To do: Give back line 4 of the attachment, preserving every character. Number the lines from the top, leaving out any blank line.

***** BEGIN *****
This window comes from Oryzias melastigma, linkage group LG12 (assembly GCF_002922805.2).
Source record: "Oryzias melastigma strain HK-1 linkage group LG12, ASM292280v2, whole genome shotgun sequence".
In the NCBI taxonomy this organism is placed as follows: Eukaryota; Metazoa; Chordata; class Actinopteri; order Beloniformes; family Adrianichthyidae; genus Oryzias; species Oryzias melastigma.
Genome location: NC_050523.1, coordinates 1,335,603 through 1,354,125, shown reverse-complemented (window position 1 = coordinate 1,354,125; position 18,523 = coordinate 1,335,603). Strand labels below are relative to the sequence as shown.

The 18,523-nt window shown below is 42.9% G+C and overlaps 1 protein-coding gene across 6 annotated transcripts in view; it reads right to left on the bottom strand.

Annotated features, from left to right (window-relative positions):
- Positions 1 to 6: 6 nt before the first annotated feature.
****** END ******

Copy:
Genome location: NC_050523.1, coordinates 1,335,603 through 1,354,125, shown reverse-complemented (window position 1 = coordinate 1,354,125; position 18,523 = coordinate 1,335,603). Strand labels below are relative to the sequence as shown.